Here is an example:

I’m in line at the grocery store after the gym, so I still have my kicks on and my basket is full of healthy things like yogurt, muesli, bananas and the not so healthy stroopwaffles. The man behind me looks at me, the things in my basket and points out that everything is healthy except for the stroopwaffles, which he claimed, I had hidden under the bananas.

 Is this small talk or is it a dig? What would the right reply be?

I laughed and said something to the effect that I wasn’t hiding it, but that we all had our vices. But he didn’t laugh. Nor say anything else after. This may seem like a one off, but I’ve noticed that the way I react to direct comments made to me still has not felt smooth. In any case, I’m working on uncovering the mystery and will report back after some more detective work.

Food Adventures Part 4: Gouda, I camembert anything else.

So far I have not seen a strong sense of nationalism in the Netherlands, but I know it exists. On Queen’s day in April everyone dresses in orange and floods the street. Unfortunately, my exchange will end months before I can experience this, but there is one thing that reveals Dutch pride…that is the cheese store. If I were to say, “ I’m going to visit the speciality cheese shop,” you may envision a store with a variety of different cheeses and other procurements to go with them. But, in the Netherlands, you’d be mistaken. Most of the time the cheese shop stays close to its grammar, it is not the cheeses shop, it is the cheese shop—it sells Gouda and only Gouda.

To be fair, there are different varieties of Gouda, but you would still walk into the store and say, “Hmm…Gouda, gouda or gouda?” I told this to my French friends and they thought it was hilarious, they simply couldn’t wrap their minds around it. They’d say, “What do you mean there is only one kind of cheese?” and then they would burst out laughing.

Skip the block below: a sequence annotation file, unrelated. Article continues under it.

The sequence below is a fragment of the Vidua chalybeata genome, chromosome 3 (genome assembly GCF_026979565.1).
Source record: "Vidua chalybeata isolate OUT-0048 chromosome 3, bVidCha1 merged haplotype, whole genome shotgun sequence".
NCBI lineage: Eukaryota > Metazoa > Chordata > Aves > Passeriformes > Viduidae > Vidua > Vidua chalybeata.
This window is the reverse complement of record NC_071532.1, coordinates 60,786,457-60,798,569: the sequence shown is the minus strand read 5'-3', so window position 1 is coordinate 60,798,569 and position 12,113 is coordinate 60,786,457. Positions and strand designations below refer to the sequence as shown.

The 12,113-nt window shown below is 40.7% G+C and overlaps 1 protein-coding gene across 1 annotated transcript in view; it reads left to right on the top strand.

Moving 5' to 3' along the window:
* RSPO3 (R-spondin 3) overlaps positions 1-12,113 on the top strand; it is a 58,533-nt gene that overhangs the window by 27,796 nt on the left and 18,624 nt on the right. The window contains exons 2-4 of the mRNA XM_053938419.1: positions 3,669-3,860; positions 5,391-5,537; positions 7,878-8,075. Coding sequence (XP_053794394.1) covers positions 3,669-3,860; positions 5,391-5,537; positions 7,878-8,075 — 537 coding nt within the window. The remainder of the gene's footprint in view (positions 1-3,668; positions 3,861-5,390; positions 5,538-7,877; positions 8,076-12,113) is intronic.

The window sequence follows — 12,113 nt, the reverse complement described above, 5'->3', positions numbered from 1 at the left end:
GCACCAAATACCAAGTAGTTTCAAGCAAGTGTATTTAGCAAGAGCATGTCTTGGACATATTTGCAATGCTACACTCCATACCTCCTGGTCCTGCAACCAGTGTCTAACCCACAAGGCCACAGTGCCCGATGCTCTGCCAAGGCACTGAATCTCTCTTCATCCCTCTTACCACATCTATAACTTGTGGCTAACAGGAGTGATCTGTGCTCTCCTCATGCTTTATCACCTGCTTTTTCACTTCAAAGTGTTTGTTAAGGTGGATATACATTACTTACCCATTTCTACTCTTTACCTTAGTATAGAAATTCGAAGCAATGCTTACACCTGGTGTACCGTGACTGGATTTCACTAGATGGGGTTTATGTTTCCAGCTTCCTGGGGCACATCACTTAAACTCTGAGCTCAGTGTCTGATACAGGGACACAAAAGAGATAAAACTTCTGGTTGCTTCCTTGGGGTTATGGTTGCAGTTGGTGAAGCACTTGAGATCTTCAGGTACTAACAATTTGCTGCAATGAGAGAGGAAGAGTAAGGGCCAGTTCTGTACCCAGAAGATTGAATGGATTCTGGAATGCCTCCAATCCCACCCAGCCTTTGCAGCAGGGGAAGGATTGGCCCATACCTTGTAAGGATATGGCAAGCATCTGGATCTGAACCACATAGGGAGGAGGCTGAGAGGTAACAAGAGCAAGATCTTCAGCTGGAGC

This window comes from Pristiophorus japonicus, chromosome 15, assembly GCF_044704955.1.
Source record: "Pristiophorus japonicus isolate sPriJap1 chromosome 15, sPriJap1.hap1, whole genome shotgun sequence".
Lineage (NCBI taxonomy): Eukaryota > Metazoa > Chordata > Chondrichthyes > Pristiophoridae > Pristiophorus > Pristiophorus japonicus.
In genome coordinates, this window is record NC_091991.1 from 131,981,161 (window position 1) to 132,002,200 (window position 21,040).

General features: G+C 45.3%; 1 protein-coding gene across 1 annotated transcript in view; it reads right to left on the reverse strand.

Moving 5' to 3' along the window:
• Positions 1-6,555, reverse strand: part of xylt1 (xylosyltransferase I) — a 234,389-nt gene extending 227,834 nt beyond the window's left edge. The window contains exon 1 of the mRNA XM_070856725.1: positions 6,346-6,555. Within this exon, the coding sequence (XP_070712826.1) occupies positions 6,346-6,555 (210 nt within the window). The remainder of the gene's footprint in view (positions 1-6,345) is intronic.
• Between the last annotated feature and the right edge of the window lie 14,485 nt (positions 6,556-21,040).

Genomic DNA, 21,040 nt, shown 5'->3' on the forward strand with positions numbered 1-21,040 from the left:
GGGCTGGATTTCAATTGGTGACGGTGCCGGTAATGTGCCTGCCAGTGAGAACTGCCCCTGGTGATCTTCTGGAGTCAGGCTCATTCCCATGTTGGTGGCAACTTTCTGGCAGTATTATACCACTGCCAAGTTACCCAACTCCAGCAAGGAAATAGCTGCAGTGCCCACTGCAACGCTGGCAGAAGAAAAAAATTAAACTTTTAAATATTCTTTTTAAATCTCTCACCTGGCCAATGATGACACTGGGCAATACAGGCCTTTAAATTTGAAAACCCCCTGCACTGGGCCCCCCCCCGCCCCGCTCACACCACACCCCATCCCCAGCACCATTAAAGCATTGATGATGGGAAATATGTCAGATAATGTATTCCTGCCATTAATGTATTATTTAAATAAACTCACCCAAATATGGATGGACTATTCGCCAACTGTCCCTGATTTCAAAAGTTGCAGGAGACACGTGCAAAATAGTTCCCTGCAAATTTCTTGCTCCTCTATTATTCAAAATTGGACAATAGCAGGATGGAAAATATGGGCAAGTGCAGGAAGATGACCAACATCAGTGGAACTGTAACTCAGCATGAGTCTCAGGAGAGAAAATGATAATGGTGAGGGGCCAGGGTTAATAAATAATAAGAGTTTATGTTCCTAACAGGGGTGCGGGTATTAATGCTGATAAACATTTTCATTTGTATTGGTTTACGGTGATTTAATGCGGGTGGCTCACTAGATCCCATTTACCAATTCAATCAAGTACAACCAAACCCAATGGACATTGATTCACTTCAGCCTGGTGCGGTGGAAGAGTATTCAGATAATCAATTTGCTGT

What would astound them, more than the fact that the store only sells Gouda is how many different kinds of Gouda there are! There are aged goudas, pesto flavoured gouda, herb infused goudas and baby goudas. If you haven’t had Gouda, I can describe it like this: it is like the kid in class that is a bit quiet, but likeable, particularly because he/she does not have too strong a personality. Gouda is agreeable. And if I were to pick a diplomatic cheese to represent my country, I think Gouda is a fine choice!

 

 

Why riding the train is the best:

Since I live in Utrecht, I commute to Amsterdam by train which isn’t far, only about 20 minutes. For the majority of this train ride we are passing by soft green fields with canals that reflect the sky and a peppering of grazing sheep or cows. It never ceases to amaze me that the Dutch have the countryside right on their doorstep. More amazingly, that the way the land is cultivated has a history of hundreds of years. Sometimes I think that the way the canal splits the land is like the spine of an old book, holding together the landscape that would sink otherwise.

Studying in Holland has introduced me to a lot of writers that I would never have found in Toronto. I’ve attached a poem below of a Dutch writer Hendrik Marsman describing the landscape. When I read this, I felt like he did a beautiful job at summarizing the sensation that I get when watching the landscape from the train.

Memory of Holland

Thinking of Holland
I picture broad rivers
meandering through
unending lowland:
rows or incredibly
lanky poplars, huge
plumes That linger
at the edge of the world;
in the astounding
distance small-holdings
That recede into space
Throughout the country;
clumps of trees, town-lands,
stumpy towers, churches
and elms That Contribute
to the grand design;
a low sky, and the sun
smothering slowly in mists, pearl-gray,
mother-of-pearl;
and in every county
the water ‘s warning
or more catastrophes
heard and heeded.

 

 

 

 

 

 

 

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About julienne.lottering@utoronto.ca

When my family emigrated from South Africa to Canada it was 1991 and I was eight years old. From an early age it was clear to me that my roots had a contentious history. Immigration shaped me by making me more skeptical of my roots and a more trusting of my wings. Travel has never just been travel for me; it has been a way to make order out of the world. In the context of my life, travel is a stratosphere of transformative experiences. For that reason I am now living in the Netherlands with the mission to find cultural subtleties, unexpected beauty and what wild diverse experiences this exchange has to offer!